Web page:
People who ponder death eat more, a new study finds, pointing the finger at shows like "CSI."
The researchers did several simple experiments in Europe and the United States: Study subjects were asked to write essays on their feelings about their own deaths. A control group wrote about a painful medical procedure.
Then both groups were given cookies, or in other tests were asked to check off items on a grocery list. The people who had written about their deaths wolfed down more cookies and indicated a desire to buy more at the grocery.
"People want to consume more of all kinds of foods, both healthy and unhealthy, when thinking about the idea that they will die some day," the researchers write in the August issue of the Journal of Consumer Research.
The study also revealed that people with low self-esteem tended to eat more than the others in the study after death-related thoughts. Placing a mirror in front of the participants reduced the desire to pig out, however.
The findings might affect us in daily life.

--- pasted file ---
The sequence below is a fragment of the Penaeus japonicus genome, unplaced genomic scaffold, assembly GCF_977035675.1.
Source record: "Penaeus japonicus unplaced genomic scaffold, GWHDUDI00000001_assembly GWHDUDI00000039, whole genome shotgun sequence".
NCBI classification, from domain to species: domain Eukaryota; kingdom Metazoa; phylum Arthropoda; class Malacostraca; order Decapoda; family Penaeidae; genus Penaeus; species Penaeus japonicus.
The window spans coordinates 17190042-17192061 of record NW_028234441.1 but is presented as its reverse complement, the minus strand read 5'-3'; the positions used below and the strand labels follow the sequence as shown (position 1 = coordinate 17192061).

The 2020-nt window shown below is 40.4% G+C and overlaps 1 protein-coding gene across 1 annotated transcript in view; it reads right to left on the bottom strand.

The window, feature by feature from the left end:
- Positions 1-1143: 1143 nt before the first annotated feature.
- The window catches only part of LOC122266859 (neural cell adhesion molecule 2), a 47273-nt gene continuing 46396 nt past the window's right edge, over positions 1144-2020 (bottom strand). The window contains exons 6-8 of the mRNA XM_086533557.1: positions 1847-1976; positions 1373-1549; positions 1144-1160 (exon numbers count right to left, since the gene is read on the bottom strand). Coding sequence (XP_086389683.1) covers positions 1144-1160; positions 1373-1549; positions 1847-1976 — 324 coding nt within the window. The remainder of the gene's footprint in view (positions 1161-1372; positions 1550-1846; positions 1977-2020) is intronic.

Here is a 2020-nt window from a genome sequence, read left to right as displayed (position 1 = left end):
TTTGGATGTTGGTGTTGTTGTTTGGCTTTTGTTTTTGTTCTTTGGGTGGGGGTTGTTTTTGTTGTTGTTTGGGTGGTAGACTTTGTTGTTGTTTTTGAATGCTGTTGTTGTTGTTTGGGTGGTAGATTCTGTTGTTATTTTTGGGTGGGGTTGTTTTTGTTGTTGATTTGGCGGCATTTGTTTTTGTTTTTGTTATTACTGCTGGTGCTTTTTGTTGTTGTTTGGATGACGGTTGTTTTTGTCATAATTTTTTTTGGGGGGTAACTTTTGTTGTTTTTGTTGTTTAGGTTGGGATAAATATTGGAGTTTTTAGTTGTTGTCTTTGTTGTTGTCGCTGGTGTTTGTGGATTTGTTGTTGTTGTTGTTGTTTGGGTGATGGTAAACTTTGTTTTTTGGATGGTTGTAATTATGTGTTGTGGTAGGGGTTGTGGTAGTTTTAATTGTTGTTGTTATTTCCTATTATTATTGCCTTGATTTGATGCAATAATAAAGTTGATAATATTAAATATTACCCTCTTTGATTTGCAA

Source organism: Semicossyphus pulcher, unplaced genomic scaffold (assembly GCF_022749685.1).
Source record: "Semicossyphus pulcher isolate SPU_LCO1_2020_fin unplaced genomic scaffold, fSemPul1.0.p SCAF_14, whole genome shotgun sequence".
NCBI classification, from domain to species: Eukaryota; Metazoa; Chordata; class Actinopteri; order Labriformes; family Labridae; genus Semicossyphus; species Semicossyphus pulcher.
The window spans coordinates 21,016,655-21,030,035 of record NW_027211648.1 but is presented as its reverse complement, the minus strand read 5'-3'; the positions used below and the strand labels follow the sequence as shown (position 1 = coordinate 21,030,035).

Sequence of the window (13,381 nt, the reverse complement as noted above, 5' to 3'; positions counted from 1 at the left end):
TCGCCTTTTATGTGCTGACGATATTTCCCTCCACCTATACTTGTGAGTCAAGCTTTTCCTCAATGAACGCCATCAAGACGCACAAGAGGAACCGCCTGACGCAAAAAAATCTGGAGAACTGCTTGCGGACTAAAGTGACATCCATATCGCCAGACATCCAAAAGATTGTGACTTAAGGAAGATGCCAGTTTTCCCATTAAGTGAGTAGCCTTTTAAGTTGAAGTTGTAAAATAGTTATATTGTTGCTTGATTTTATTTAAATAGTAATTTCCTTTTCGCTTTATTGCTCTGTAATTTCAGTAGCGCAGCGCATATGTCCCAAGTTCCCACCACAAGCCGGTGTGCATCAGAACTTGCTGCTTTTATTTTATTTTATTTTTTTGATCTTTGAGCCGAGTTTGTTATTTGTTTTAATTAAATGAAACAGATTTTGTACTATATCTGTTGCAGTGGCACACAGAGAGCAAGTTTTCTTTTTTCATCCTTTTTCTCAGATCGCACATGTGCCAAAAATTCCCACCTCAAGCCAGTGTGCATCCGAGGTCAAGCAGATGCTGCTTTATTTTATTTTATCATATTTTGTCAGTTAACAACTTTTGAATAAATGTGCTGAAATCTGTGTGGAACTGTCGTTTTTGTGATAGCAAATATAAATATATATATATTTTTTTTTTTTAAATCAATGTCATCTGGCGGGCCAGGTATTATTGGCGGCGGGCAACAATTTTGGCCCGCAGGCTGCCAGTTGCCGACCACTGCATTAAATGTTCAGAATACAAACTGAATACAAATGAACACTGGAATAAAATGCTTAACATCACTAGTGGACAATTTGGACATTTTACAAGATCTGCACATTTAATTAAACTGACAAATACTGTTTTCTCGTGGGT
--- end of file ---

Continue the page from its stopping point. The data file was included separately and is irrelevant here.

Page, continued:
"Consumers, especially those with a lower self-esteem, might be more susceptible to over-consumption when faced with images of death during the news or their favorite crime-scene investigation shows," the authors conclude.
Study leaders Naomi Mandel of Arizona State University and Dirk Smeesters from Erasmus University Rotterdam, in the Netherlands, figure its all about escape from self-awareness.
"When people are reminded of their inevitable mortality, they may start to feel uncomfortable about what they have done with their lives and whether they have made a significant mark on the universe," they write. "This is a state called 'heightened self-awareness.' One way to deal with such an uncomfortable state is to escape from it, by either overeating or overspending."